Planning for your organization is STILL a challenge given the present circumstances, but not impossible. Here are ways that you can create the mindset and practice to plan proactively.

In a recent department meeting amidst the record-breaking Omicron surge, our team discussed the possibility of event cancellations. Believe me when I say it's not a fun conversation. It’s been two years of cancellations, broken plans, and traversing the unknown. It can be frustrating.

Nate Gyotoku with JCCH staff and volunteers

I arrived at the Japanese Cultural Center of Hawaiʻi (JCCH) in the middle of the pandemic, without income from its ballroom asset, and with about 50% of the staff from 2019. Not ideal conditions, but not impossible, either. I assessed the situation, developed a work plan, and started executing. One year later, I think we’re in a better spot and headed in the right direction. While not perfect, there are ways to shift the operations to plan and be flexible at the same time.

Find your North Star

Whether you’re a nonprofit or a mega-corporation, understanding your mission is the key to everything. Microsoft wants to empower the world through technology, Amazon wants to sell anything a customer needs online, and the Japanese Cultural Center of Hawaiʻi wants to create a stronger community by perpetuating the core cultural values brought over to Hawaiʻi by our ancestors from Japan. Simple, right?

Your mission is the North Star. This guiding light stays constant and is what the world needs, and you can plot your course against it. If it isn’t straightforward to understand, you need to clarify your mission first.

In 2012, I arrived at Air Reps Hawaii with a mission so unclear that I couldn’t explain what we did to my family and friends. We sold water fountains, rented portable A/C units, sold ultraviolet lamps for A/C units, and sold other small items to mechanical contractors. After a few months of working with customers, it became clear that they relied on us and our rental A/C units to continue their work when their main A/C broke. In Hawaiʻi, A/C is a critical building service, and the lack of it creates safety issues (heat exhaustion). Our mission became clear: keep Hawaiʻi businesses cool and working. We expanded our rental inventory, phased out products and services that didn’t fit the mission, redeveloped our sales and marketing campaigns, adapted emergency responsive actions into our operations. Profits doubled in a year without adding additional staff, and Air Reps Hawaii became the go-to leader in emergency cooling.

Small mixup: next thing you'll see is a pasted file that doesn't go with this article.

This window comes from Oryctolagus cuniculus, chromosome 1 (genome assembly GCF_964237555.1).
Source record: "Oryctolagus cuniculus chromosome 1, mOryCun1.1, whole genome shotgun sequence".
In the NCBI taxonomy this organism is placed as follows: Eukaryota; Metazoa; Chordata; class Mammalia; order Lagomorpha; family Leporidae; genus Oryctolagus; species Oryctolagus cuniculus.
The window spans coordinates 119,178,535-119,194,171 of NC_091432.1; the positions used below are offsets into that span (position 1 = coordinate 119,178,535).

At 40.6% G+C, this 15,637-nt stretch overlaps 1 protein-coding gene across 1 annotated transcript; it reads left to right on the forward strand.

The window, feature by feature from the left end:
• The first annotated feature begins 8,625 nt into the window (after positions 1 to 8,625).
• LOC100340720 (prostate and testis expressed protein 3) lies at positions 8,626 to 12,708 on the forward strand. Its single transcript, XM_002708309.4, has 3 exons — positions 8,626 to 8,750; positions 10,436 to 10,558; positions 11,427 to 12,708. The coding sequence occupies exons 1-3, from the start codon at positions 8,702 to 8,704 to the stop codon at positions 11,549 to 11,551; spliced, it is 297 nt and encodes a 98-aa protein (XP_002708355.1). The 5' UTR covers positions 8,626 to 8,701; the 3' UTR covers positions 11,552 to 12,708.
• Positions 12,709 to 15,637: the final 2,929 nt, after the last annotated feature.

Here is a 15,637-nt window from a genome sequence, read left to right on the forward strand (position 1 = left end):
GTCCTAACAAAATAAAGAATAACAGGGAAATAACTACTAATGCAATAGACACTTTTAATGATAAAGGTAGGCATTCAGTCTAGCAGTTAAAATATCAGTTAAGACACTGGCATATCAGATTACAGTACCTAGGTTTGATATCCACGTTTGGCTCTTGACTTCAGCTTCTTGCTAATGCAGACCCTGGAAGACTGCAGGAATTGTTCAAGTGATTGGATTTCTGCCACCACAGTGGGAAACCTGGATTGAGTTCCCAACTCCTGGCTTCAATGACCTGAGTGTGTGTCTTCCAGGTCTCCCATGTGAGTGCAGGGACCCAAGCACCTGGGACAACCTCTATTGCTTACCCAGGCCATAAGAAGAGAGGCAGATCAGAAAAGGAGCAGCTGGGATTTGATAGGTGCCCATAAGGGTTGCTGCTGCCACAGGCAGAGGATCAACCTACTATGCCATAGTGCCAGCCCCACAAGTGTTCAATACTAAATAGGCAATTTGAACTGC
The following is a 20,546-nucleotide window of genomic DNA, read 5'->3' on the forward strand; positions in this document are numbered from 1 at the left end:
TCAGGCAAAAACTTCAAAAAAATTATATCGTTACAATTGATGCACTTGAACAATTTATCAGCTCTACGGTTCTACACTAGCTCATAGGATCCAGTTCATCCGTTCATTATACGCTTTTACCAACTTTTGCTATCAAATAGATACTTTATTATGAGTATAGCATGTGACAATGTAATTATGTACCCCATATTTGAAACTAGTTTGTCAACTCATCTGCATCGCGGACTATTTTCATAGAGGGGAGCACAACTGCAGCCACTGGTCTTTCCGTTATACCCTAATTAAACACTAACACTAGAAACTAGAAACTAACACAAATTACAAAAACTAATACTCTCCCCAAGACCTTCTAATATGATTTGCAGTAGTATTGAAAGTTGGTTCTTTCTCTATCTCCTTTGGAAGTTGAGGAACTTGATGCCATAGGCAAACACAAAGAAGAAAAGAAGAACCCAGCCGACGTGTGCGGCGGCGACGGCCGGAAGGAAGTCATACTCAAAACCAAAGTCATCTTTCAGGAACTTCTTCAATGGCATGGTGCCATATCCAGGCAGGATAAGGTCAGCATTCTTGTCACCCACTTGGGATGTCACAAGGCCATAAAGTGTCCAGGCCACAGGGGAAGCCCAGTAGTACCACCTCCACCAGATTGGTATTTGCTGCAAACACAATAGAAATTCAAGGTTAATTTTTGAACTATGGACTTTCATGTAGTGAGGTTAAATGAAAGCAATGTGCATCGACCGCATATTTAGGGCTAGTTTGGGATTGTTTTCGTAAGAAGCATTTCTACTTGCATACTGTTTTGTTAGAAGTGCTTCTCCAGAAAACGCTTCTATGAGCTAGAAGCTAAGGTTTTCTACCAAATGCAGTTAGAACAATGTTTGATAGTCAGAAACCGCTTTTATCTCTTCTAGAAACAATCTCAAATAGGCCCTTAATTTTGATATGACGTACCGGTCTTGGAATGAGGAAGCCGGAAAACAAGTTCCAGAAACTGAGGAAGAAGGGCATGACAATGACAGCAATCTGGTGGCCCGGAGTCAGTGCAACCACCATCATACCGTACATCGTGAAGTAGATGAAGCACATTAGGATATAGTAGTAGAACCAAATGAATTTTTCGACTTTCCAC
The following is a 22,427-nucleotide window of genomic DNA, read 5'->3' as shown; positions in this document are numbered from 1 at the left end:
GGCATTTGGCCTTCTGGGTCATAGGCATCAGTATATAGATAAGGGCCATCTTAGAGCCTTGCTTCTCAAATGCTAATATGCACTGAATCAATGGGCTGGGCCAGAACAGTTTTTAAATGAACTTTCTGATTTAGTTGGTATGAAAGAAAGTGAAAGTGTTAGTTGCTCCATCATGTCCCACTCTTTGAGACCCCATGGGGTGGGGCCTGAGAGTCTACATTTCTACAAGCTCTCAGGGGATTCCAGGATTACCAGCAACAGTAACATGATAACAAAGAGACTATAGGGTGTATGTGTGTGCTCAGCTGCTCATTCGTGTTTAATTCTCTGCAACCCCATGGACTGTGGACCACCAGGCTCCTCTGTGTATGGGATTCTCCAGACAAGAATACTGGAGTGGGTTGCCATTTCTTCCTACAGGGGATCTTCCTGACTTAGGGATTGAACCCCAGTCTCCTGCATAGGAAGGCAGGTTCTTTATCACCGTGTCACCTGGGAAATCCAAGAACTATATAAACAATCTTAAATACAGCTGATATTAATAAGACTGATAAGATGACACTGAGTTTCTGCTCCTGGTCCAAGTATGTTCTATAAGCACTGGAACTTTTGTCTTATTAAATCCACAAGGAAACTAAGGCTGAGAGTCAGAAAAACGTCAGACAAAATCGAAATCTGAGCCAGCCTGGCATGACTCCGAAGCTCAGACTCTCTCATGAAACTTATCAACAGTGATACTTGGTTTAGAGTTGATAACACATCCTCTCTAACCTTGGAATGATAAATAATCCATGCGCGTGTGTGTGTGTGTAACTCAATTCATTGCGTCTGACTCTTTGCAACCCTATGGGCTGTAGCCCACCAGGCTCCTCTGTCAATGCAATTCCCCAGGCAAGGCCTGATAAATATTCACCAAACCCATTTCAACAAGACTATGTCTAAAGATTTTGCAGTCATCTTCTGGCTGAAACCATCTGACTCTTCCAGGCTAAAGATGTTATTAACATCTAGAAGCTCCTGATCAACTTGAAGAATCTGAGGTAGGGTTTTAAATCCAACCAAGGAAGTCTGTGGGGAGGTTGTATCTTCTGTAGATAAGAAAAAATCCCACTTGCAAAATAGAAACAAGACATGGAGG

A clear mission is vital to understanding your organization’s fit to your target market’s needs.

Score Early Wins

Depending on your situation, it’s helpful to assess your various departments and identify strengths and areas of opportunity. A simple assessment may reveal relatively low-effort tactics that can yield impactful returns.

I previously worked at the JCCH before my return in 2021 and understood our IT challenges from that period. Assuming (correctly) that none of them were addressed during my hiatus and knowing that up-to-date technology was a requirement in the COVID-era workplace (Zoom meetings, esignatures, online collaboration tools), I made technology upgrades a top priority upon my arrival. The staff did not have web conference capable devices, our internet speeds were slower than most residences, and we had no collaborative system/workflows.